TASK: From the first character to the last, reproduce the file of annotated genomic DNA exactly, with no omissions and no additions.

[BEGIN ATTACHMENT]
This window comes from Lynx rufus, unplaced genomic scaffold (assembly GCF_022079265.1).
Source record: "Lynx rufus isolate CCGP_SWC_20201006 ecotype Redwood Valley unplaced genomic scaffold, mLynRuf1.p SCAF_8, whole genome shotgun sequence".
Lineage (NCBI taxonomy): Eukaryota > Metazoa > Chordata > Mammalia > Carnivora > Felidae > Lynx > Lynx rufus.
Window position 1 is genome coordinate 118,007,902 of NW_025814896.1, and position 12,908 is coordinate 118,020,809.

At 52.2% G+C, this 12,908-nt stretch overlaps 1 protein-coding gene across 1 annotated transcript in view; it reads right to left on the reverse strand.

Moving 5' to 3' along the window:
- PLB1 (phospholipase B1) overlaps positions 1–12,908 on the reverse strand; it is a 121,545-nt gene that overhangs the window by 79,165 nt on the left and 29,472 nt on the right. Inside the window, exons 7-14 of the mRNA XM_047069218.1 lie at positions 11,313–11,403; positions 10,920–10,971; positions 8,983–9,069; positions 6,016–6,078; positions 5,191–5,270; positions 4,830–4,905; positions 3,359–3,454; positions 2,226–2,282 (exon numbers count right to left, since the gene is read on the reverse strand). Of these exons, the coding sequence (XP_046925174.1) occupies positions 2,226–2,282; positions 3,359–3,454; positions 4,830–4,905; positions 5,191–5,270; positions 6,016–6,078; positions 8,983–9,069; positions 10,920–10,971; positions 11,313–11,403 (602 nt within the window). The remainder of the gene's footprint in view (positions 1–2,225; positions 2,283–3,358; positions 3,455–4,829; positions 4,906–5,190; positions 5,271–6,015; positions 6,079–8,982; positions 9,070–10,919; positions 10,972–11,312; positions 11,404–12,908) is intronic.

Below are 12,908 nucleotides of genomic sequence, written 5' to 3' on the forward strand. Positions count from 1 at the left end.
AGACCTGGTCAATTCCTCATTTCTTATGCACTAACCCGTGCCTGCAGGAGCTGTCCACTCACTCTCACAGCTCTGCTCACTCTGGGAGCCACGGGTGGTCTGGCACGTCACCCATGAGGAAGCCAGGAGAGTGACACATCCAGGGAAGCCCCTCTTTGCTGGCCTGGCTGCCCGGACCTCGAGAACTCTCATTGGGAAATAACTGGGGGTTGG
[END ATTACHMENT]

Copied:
This window comes from Lynx rufus, unplaced genomic scaffold (assembly GCF_022079265.1).
Source record: "Lynx rufus isolate CCGP_SWC_20201006 ecotype Redwood Valley unplaced genomic scaffold, mLynRuf1.p SCAF_8, whole genome shotgun sequence".
Lineage (NCBI taxonomy): Eukaryota > Metazoa > Chordata > Mammalia > Carnivora > Felidae > Lynx > Lynx rufus.
Window position 1 is genome coordinate 118,007,902 of NW_025814896.1, and position 12,908 is coordinate 118,020,809.

At 52.2% G+C, this 12,908-nt stretch overlaps 1 protein-coding gene across 1 annotated transcript in view; it reads right to left on the reverse strand.

Moving 5' to 3' along the window:
- PLB1 (phospholipase B1) overlaps positions 1–12,908 on the reverse strand; it is a 121,545-nt gene that overhangs the window by 79,165 nt on the left and 29,472 nt on the right. Inside the window, exons 7-14 of the mRNA XM_047069218.1 lie at positions 11,313–11,403; positions 10,920–10,971; positions 8,983–9,069; positions 6,016–6,078; positions 5,191–5,270; positions 4,830–4,905; positions 3,359–3,454; positions 2,226–2,282 (exon numbers count right to left, since the gene is read on the reverse strand). Of these exons, the coding sequence (XP_046925174.1) occupies positions 2,226–2,282; positions 3,359–3,454; positions 4,830–4,905; positions 5,191–5,270; positions 6,016–6,078; positions 8,983–9,069; positions 10,920–10,971; positions 11,313–11,403 (602 nt within the window). The remainder of the gene's footprint in view (positions 1–2,225; positions 2,283–3,358; positions 3,455–4,829; positions 4,906–5,190; positions 5,271–6,015; positions 6,079–8,982; positions 9,070–10,919; positions 10,972–11,312; positions 11,404–12,908) is intronic.

Below are 12,908 nucleotides of genomic sequence, written 5' to 3' on the forward strand. Positions count from 1 at the left end.
AGACCTGGTCAATTCCTCATTTCTTATGCACTAACCCGTGCCTGCAGGAGCTGTCCACTCACTCTCACAGCTCTGCTCACTCTGGGAGCCACGGGTGGTCTGGCACGTCACCCATGAGGAAGCCAGGAGAGTGACACATCCAGGGAAGCCCCTCTTTGCTGGCCTGGCTGCCCGGACCTCGAGAACTCTCATTGGGAAATAACTGGGGGTTGG